This is an unsolicited email claiming to be from a bank or other official organisation, encouraging consumers to click on a link that takes them to a fake website which looks identical to the one they expect to see. The victim is asked to verify their personal security information – which then passes straight into the hands of a fraudster. Financial Fraud Action UK says users should make sure their computer has a security program and a firewall installed. Remember your bank, building society or the police will never ask you to disclose your PIN.

How to protect yourself from fraudsters

Never give out contact details or financial information to strangers or to businesses that should already know your details.

Never send money to someone you don’t know.

Walk away from job adverts that ask for money in advance.

Shred anything containing your personal or bank details – don’t just bin it.

Check bank and credit card statements regularly and let your bank know immediately if there are any entries you don’t recognise.

Often, you can’t get lost money back, particularly if you have handed over cash. If you have paid by credit card you have more protection, and if you used a debit card you may be able to ask your bank for a chargeback.

Daily Telegraph, London

About bambooinnovator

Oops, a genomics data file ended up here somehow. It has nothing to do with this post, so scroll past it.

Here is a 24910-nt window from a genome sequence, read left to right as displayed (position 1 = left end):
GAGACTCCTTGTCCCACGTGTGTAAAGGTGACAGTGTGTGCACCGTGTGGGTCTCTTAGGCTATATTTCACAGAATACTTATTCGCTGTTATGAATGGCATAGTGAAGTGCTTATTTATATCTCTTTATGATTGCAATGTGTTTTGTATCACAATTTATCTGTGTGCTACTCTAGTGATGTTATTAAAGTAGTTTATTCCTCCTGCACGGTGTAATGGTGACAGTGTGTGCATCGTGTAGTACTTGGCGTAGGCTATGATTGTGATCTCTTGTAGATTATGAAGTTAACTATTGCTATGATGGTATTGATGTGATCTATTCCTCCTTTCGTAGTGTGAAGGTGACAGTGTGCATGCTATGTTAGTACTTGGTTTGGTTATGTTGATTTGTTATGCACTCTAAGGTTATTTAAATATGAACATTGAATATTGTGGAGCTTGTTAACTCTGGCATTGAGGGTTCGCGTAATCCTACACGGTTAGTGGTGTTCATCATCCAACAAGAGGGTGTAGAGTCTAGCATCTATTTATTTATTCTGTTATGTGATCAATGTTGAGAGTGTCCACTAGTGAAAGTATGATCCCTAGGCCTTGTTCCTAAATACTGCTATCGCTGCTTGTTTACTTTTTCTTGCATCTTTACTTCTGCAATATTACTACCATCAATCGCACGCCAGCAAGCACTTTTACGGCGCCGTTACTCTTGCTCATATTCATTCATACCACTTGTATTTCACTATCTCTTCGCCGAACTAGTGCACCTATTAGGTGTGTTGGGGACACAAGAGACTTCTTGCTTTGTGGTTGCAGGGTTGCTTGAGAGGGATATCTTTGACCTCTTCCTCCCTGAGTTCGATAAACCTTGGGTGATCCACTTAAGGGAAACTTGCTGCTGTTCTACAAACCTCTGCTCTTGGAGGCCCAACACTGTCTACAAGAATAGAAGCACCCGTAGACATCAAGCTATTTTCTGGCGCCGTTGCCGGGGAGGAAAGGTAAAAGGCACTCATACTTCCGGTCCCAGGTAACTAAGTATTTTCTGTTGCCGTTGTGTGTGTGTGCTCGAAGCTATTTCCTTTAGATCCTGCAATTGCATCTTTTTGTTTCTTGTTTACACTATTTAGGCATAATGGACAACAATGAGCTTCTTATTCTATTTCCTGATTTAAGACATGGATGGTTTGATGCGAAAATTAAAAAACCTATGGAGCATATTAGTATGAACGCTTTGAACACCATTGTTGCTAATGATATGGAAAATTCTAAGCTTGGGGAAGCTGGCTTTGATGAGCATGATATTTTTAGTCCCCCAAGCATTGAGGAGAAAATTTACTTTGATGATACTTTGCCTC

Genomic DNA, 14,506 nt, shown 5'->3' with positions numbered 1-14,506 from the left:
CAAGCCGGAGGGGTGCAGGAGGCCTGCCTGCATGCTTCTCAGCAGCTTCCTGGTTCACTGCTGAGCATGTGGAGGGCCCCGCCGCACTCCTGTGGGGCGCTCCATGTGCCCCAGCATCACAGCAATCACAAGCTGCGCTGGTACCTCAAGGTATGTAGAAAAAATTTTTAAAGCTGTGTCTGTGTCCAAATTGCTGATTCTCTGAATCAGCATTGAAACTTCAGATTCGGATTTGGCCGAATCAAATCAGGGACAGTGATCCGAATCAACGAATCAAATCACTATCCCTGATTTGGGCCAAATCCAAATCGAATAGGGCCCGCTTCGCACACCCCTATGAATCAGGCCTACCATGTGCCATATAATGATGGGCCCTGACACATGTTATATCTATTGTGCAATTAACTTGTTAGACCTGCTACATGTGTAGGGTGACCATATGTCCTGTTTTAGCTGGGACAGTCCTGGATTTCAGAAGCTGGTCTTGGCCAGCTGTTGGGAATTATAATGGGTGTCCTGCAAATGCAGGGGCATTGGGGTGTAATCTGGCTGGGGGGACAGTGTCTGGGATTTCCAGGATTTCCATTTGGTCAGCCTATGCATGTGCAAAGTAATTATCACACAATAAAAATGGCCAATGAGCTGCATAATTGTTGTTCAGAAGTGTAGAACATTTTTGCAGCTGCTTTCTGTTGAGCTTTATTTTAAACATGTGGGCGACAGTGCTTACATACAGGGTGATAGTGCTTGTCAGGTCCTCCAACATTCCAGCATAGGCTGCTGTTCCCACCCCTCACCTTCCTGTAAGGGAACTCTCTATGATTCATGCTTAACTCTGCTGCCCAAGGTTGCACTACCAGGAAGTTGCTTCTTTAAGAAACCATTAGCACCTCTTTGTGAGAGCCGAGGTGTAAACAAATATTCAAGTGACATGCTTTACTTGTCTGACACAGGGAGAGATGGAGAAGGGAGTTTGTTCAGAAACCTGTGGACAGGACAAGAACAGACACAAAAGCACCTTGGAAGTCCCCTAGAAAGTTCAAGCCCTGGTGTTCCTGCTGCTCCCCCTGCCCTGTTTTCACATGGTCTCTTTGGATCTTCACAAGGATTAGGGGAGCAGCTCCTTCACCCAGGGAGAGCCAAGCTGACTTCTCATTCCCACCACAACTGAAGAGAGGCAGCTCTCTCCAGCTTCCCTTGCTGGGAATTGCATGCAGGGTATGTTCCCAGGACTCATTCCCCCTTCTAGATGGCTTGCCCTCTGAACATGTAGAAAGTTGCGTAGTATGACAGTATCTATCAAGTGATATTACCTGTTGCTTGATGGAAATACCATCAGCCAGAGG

Kee Koon Boon (“KB”) is the co-founder and director of HERO Investment Management which provides specialized fund management and investment advisory services to the ARCHEA Asia HERO Innovators Fund (, the only Asian SMID-cap tech-focused fund in the industry. KB is an internationally featured investor rooted in the principles of value investing for over a decade as a fund manager and analyst in the Asian capital markets who started his career at a boutique hedge fund in Singapore where he was with the firm since 2002 and was also part of the core investment committee in significantly outperforming the index in the 10-year-plus-old flagship Asian fund. He was also the portfolio manager for Asia-Pacific equities at Korea’s largest mutual fund company. Prior to setting up the H.E.R.O. Innovators Fund, KB was the Chief Investment Officer & CEO of a Singapore Registered Fund Management Company (RFMC) where he is responsible for listed Asian equity investments. KB had taught accounting at the Singapore Management University (SMU) as a faculty member and also pioneered the 15-week course on Accounting Fraud in Asia as an official module at SMU. KB remains grateful and honored to be invited by Singapore’s financial regulator Monetary Authority of Singapore (MAS) to present to their top management team about implementing a world’s first fact-based forward-looking fraud detection framework to bring about benefits for the capital markets in Singapore and for the public and investment community. KB also served the community in sharing his insights in writing articles about value investing and corporate governance in the media that include Business Times, Straits Times, Jakarta Post, Manual of Ideas, Investopedia, TedXWallStreet. He had also presented in top investment, banking and finance conferences in America, Italy, Sydney, Cape Town, HK, China. He has trained CEOs, entrepreneurs, CFOs, management executives in business strategy & business model innovation in Singapore, HK and China.